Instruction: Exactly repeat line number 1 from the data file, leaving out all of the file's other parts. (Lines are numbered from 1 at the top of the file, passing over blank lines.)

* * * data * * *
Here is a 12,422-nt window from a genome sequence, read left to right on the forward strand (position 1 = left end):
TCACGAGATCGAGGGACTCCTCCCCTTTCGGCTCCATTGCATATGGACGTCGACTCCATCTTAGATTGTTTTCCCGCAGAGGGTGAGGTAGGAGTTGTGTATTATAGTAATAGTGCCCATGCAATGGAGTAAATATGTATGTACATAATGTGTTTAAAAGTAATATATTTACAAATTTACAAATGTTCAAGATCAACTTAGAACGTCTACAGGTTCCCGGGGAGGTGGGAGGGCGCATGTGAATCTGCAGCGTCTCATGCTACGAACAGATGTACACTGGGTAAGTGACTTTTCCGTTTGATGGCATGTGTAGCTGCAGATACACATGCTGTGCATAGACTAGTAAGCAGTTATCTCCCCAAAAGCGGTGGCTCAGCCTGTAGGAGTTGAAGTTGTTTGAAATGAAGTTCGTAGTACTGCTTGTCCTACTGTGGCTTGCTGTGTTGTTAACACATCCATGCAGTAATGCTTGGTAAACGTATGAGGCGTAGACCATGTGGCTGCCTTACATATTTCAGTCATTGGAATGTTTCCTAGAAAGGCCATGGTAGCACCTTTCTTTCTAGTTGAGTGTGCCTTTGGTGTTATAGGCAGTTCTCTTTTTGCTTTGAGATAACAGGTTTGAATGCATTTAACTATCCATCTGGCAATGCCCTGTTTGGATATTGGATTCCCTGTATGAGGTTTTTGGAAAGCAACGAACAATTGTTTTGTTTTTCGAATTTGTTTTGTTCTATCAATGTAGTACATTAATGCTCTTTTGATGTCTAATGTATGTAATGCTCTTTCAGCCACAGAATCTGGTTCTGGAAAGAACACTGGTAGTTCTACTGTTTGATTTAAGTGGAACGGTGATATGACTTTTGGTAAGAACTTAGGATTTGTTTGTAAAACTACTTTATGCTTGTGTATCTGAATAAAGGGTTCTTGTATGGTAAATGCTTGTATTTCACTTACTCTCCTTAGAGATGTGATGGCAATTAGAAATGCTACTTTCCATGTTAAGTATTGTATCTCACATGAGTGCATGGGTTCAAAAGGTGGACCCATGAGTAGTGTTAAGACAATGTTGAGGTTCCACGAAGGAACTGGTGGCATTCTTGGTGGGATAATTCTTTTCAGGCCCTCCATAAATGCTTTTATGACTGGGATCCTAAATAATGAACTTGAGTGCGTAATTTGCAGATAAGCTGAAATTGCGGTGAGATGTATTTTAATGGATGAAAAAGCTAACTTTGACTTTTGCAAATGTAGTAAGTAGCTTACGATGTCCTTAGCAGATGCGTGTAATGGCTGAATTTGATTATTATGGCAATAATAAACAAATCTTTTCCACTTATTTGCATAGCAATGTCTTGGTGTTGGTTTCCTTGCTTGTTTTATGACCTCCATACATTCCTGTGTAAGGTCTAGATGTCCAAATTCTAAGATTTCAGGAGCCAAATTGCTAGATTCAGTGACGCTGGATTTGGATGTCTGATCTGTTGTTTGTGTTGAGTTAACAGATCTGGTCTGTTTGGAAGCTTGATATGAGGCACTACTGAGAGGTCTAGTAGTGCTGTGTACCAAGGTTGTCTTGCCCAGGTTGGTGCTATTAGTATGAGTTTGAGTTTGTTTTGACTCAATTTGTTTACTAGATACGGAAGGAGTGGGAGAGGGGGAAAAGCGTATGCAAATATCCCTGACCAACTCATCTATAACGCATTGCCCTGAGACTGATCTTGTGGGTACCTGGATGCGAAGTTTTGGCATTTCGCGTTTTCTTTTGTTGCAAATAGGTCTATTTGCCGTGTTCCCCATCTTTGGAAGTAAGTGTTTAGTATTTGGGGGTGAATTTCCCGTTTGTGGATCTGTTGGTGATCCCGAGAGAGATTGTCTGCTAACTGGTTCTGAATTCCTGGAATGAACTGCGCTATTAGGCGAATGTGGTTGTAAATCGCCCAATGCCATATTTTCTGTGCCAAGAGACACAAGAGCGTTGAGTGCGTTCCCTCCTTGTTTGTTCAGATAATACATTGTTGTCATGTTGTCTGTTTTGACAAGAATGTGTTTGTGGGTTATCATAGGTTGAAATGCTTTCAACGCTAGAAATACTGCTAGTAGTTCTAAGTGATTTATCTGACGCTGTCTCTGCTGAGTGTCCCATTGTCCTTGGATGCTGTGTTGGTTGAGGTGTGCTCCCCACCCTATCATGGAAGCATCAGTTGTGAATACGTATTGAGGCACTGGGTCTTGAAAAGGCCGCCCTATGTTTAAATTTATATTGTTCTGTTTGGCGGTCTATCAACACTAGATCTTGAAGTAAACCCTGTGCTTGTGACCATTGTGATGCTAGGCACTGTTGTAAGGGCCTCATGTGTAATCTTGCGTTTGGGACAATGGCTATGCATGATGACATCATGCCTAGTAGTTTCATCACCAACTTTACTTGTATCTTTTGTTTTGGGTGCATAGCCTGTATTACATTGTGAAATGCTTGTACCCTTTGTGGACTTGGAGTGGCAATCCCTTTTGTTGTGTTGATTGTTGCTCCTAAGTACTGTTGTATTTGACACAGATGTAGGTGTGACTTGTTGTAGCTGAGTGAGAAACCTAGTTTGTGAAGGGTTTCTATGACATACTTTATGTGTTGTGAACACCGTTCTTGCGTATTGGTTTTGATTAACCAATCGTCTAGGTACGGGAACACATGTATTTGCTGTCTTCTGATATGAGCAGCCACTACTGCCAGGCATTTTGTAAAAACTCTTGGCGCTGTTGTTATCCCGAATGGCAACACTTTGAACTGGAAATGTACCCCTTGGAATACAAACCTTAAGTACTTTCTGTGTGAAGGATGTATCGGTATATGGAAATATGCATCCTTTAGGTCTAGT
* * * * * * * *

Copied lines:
Here is a 12,422-nt window from a genome sequence, read left to right on the forward strand (position 1 = left end):